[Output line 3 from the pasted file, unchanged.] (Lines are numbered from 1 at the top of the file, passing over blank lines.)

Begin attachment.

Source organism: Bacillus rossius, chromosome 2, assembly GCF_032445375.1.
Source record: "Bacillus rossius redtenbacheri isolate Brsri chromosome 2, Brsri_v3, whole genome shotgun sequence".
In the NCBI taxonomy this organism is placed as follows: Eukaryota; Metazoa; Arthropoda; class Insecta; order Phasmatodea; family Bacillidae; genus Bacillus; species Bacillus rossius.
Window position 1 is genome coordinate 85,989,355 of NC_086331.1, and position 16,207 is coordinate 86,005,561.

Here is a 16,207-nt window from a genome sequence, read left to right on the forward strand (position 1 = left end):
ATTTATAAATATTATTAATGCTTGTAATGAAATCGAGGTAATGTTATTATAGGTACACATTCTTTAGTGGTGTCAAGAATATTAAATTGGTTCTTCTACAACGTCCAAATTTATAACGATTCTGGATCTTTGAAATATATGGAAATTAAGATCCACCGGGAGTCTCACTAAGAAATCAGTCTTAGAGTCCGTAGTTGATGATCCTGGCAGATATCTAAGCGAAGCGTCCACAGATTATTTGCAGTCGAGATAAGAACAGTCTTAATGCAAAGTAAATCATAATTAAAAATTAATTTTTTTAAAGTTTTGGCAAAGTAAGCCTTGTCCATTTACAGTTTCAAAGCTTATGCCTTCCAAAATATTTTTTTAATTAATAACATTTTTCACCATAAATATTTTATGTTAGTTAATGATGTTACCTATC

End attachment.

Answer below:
In the NCBI taxonomy this organism is placed as follows: Eukaryota; Metazoa; Arthropoda; class Insecta; order Phasmatodea; family Bacillidae; genus Bacillus; species Bacillus rossius.